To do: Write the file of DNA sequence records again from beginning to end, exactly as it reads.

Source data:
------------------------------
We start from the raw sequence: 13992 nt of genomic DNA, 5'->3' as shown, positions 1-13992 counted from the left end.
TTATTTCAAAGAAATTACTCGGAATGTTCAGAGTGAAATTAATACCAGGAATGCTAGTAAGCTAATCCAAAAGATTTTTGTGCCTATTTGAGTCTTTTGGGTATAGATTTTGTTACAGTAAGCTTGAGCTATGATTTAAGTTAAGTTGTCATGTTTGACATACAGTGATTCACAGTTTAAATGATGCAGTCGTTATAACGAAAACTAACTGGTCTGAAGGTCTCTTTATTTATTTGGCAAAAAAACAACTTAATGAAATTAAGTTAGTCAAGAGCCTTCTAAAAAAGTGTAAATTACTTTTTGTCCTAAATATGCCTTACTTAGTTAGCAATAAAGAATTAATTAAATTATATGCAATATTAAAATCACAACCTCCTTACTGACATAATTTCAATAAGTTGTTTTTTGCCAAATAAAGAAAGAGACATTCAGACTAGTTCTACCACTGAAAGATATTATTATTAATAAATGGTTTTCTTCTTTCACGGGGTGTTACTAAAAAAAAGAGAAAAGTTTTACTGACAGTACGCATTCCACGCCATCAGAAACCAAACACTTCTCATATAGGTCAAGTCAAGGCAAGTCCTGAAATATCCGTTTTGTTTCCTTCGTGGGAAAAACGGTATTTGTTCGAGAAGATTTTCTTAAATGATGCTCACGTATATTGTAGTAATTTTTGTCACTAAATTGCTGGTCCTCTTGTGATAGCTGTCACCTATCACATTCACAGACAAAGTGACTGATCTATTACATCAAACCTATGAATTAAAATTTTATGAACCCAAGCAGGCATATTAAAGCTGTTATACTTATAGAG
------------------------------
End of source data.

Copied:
We start from the raw sequence: 13992 nt of genomic DNA, 5'->3' as shown, positions 1-13992 counted from the left end.
TTATTTCAAAGAAATTACTCGGAATGTTCAGAGTGAAATTAATACCAGGAATGCTAGTAAGCTAATCCAAAAGATTTTTGTGCCTATTTGAGTCTTTTGGGTATAGATTTTGTTACAGTAAGCTTGAGCTATGATTTAAGTTAAGTTGTCATGTTTGACATACAGTGATTCACAGTTTAAATGATGCAGTCGTTATAACGAAAACTAACTGGTCTGAAGGTCTCTTTATTTATTTGGCAAAAAAACAACTTAATGAAATTAAGTTAGTCAAGAGCCTTCTAAAAAAGTGTAAATTACTTTTTGTCCTAAATATGCCTTACTTAGTTAGCAATAAAGAATTAATTAAATTATATGCAATATTAAAATCACAACCTCCTTACTGACATAATTTCAATAAGTTGTTTTTTGCCAAATAAAGAAAGAGACATTCAGACTAGTTCTACCACTGAAAGATATTATTATTAATAAATGGTTTTCTTCTTTCACGGGGTGTTACTAAAAAAAAGAGAAAAGTTTTACTGACAGTACGCATTCCACGCCATCAGAAACCAAACACTTCTCATATAGGTCAAGTCAAGGCAAGTCCTGAAATATCCGTTTTGTTTCCTTCGTGGGAAAAACGGTATTTGTTCGAGAAGATTTTCTTAAATGATGCTCACGTATATTGTAGTAATTTTTGTCACTAAATTGCTGGTCCTCTTGTGATAGCTGTCACCTATCACATTCACAGACAAAGTGACTGATCTATTACATCAAACCTATGAATTAAAATTTTATGAACCCAAGCAGGCATATTAAAGCTGTTATACTTATAGAG